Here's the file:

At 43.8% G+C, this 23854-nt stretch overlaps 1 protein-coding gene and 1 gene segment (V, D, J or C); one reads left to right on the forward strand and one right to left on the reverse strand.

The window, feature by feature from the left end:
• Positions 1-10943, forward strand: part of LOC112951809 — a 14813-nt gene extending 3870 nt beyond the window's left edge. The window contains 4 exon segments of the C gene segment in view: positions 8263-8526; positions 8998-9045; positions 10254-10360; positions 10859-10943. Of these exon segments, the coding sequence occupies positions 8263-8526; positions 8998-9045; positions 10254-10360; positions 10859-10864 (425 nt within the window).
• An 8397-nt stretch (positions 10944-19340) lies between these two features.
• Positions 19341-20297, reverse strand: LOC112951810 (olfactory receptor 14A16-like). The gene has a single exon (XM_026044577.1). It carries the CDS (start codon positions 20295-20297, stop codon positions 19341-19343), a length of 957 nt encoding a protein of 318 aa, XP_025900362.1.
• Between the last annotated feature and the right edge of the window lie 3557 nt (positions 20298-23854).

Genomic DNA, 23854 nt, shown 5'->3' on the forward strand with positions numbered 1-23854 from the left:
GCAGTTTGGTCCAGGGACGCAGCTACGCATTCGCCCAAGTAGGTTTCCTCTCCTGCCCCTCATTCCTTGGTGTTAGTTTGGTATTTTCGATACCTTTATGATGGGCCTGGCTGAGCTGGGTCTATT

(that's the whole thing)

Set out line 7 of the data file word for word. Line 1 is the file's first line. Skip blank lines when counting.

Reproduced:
Genomic DNA, 23854 nt, shown 5'->3' on the forward strand with positions numbered 1-23854 from the left: